Creativity in the Classroom: Gibson Puts Emphasis on Collaborative Learning and Quick Prototyping in Games MDE

Dr. Jeremy Gibson has flipped his classroom and revamped his game development course – and it looks promising.

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Many forward thinking educators are flipping their classes and implementing innovative curriculum in order to enhance student experience and stimulate learning. In his EECS 494 Computer Game Design and Development course, instructor Jeremy Gibson has done just that and the results are promising.

EECS 494 is a Major Design Experience course offered to computer science students who have completed EECS 281, Data structures and Algorithms, and it is most often taken in their senior year. The course culminates in a video game showcase where the students demo the games that they have created for their capstone projects. Students are expected to use a thorough knowledge of C#, a general purpose programming language, and Unity, a game development engine that enables students to easily combine code, graphics, sound, animations and effects into a working computer game. With these tools, students are asked to design and develop increasingly complex games throughout the semester.

Focus First on Development

In order to prepare his students for their capstone project, Gibson has structured the class so that the students are not required to learn both development and design techniques at the same time. As he puts it, “Even if the development or implementation of the game idea is great, if the game design is bad, then the game will be bad.”

The students’ first project, therefore, is to work in teams of two to recreate a classic console game, such as Metroid or The Legend of Zelda, that has a tried-and-true brilliant design in order to work on developmental, not design, strategies. In the first two weeks of this project, students re-develop an existing game, and in the third week, they design a new level to play within the game they have built.

Fast Prototyping – Essential to Game Design

For their second project, students work individually and to each build prototypes of two brand new game concepts. Rather than building a complete game, these prototypes are meant to teach students to focus on quickly implementing a game concept in order to get an idea of whether or not a full game built on that concept will be fun or engaging. Doing so is similar to creating storyboards or an animatic for a film.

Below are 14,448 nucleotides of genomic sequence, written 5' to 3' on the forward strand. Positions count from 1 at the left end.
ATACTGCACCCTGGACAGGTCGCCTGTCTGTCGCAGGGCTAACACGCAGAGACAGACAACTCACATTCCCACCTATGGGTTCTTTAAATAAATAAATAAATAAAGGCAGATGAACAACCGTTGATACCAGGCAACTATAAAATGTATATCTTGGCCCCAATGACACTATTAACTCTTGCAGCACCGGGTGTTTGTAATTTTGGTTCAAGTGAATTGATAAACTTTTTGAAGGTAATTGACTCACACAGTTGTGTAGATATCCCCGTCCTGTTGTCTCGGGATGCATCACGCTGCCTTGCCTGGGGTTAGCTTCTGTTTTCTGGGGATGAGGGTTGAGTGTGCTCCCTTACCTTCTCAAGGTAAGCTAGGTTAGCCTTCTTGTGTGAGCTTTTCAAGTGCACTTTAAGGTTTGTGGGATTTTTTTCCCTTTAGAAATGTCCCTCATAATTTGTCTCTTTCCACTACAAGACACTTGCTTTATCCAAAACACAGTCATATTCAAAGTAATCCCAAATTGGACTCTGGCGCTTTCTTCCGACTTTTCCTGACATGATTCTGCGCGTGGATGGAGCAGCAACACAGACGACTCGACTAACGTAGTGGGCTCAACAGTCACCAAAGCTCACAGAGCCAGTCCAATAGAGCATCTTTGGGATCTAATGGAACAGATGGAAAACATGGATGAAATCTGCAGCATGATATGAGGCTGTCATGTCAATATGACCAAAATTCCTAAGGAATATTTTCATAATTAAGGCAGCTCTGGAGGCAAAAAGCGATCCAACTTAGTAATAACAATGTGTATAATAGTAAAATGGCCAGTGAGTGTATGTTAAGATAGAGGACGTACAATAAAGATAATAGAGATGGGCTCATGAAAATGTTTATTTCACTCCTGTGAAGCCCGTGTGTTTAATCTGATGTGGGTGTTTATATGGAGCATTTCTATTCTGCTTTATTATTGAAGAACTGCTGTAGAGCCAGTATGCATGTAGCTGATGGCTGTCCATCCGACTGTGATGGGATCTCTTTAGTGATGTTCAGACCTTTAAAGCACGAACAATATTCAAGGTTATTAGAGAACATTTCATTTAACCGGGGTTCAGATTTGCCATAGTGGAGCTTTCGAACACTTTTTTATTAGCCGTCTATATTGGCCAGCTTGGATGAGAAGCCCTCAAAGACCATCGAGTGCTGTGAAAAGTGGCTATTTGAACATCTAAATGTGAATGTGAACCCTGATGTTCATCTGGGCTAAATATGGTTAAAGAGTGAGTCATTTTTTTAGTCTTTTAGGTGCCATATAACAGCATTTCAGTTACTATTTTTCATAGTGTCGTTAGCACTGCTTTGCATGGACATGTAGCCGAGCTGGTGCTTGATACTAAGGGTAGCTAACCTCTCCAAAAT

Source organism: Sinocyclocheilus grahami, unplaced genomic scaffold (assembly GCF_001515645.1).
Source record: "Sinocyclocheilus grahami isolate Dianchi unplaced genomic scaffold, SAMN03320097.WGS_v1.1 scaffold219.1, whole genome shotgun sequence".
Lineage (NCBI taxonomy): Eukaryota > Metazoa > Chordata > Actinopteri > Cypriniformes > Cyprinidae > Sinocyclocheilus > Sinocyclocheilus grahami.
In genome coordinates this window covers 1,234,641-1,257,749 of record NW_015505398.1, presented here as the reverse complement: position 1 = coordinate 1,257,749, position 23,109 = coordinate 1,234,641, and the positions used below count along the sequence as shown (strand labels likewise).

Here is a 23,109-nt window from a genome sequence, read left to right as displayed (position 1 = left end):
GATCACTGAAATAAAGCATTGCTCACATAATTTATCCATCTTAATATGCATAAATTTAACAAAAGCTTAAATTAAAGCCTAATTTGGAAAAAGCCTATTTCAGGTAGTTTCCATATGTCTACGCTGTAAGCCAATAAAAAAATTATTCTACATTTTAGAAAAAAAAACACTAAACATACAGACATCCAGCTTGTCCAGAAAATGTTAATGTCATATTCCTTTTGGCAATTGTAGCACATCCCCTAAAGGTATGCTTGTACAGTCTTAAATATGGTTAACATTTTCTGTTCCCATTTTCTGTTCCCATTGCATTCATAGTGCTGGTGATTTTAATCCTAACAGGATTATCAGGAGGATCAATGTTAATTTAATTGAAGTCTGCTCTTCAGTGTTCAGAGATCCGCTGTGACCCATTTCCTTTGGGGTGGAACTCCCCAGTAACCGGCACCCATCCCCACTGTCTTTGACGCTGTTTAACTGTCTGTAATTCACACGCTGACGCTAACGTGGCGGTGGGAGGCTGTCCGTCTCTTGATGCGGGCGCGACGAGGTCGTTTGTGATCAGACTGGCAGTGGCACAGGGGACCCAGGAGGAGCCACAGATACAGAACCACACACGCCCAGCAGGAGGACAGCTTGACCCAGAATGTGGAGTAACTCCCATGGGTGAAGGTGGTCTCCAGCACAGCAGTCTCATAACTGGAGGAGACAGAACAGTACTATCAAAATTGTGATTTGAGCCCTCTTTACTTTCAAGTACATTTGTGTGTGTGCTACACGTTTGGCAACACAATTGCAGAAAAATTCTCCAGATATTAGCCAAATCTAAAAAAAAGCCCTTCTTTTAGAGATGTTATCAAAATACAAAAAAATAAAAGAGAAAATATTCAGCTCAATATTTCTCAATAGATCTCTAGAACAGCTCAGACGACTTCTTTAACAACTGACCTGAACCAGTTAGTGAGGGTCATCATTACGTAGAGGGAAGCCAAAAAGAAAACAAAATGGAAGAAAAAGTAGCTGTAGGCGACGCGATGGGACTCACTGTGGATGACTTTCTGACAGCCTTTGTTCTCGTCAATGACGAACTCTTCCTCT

The second project has a short time frame that is designed to help students get over the “hemming and hawing planning phase” and simply start coding. Gibson insists that students must learn as they go and that the prototyping project is about realizing that when it comes to video games, they cannot sit and code for fifteen hours, run the game, and hope it will work. Instead, game development is about coding in periods of fifteen minutes or less, running the game, and making iterative revisions based on how it ran.

The Path to the Capstone Project

The final assignment in EECS 494 is a 9-week game development capstone project done by teams of four students. The teams are tasked with developing a new game that is designed to be played by the public at an end-of-semester Games Showcase. Gibson has very few rules limiting these original game ideas, though he does outlaw networked games, real time strategy, tower defense games and zombies – he says he’s seen enough games about zombies.

In order to help them to refine and explore their game ideas, Gibson has each student write up a series of analyses about existing games, which are then added to a video game wiki that contains entries on over 800 games that were written by past students. This gives students a library of prior art against which to compare their new game ideas.

Emphasis on Collaboration